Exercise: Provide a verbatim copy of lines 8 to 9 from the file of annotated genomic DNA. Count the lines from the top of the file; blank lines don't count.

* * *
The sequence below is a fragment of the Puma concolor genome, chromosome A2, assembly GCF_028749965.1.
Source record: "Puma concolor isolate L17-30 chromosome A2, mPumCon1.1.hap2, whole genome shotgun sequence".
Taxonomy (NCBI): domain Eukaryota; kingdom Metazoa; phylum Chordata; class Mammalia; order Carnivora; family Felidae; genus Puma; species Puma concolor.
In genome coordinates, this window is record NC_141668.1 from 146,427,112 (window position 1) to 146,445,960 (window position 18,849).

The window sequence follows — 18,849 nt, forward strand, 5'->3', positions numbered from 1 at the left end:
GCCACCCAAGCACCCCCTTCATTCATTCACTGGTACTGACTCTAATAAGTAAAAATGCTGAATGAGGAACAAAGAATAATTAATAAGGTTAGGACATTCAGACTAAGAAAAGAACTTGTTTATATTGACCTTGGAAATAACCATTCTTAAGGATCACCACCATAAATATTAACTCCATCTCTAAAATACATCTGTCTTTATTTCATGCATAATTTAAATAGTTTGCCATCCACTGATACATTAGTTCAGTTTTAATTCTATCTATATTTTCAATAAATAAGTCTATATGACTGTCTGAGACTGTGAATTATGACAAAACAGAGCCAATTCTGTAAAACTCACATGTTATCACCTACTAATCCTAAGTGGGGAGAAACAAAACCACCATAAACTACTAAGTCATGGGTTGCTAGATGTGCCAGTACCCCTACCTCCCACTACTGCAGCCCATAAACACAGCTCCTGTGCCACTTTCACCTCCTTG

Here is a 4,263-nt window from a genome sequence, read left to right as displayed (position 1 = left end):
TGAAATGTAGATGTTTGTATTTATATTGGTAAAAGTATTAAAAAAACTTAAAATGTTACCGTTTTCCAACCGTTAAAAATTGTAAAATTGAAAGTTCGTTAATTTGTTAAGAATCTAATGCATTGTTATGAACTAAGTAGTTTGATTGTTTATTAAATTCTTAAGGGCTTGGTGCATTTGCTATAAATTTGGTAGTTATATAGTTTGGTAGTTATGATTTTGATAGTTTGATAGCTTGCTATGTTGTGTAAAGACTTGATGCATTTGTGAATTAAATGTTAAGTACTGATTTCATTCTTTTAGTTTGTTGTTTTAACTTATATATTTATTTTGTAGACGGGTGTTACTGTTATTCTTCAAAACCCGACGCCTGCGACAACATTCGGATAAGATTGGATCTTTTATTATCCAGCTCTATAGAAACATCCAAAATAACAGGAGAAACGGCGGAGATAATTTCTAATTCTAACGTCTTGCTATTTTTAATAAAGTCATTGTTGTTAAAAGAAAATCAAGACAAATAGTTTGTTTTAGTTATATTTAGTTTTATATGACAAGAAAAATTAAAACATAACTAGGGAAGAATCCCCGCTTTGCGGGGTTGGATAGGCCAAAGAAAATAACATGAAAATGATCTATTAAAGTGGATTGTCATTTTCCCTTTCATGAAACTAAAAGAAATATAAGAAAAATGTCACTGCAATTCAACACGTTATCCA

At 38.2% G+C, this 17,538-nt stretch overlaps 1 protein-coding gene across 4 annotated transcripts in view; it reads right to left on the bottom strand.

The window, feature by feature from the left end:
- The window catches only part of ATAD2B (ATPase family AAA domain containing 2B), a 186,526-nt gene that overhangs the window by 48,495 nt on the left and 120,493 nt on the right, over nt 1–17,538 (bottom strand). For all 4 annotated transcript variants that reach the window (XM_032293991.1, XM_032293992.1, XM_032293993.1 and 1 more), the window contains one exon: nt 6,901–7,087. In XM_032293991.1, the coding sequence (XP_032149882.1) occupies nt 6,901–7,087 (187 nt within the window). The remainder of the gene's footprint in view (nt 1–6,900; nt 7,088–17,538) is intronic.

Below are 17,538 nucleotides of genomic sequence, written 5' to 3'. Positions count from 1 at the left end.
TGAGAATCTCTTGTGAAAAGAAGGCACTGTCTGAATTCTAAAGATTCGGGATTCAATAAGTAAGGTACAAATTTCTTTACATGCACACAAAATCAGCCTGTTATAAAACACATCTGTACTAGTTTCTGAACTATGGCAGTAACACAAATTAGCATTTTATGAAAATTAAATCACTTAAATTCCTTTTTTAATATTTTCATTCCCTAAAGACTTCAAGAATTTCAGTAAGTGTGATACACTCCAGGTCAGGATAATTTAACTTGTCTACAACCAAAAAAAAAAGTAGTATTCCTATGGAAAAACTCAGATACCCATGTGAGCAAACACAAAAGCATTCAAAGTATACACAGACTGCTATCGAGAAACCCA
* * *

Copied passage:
TGAAATGTAGATGTTTGTATTTATATTGGTAAAAGTATTAAAAAAACTTAAAATGTTACCGTTTTCCAACCGTTAAAAATTGTAAAATTGAAAGTTCGTTAATTTGTTAAGAATCTAATGCATTGTTATGAACTAAGTAGTTTGATTGTTTATTAAATTCTTAAGGGCTTGGTGCATTTGCTATAAATTTGGTAGTTATATAGTTTGGTAGTTATGATTTTGATAGTTTGATAGCTTGCTATGTTGTGTAAAGACTTGATGCATTTGTGAATTAAATGTTAAGTACTGATTTCATTCTTTTAGTTTGTTGTTTTAACTTATATATTTATTTTGTAGACGGGTGTTACTGTTATTCTTCAAAACCCGACGCCTGCGACAACATTCGGATAAGATTGGATCTTTTATTATCCAGCTCTATAGAAACATCCAAAATAACAGGAGAAACGGCGGAGATAATTTCTAATTCTAACGTCTTGCTATTTTTAATAAAGTCATTGTTGTTAAAAGAAAATCAAGACAAATAGTTTGTTTTAGTTATATTTAGTTTTATATGACAAGAAAAATTAAAACATAACTAGGGAAGAATCCCCGCTTTGCGGGGTTGGATAGGCCAAAGAAAATAACATGAAAATGATCTATTAAAGTGGATTGTCATTTTCCCTTTCATGAAACTAAAAGAAATATAAGAAAAATGTCACTGCAATTCAACACGTTATCCA

At 38.2% G+C, this 17,538-nt stretch overlaps 1 protein-coding gene across 4 annotated transcripts in view; it reads right to left on the bottom strand.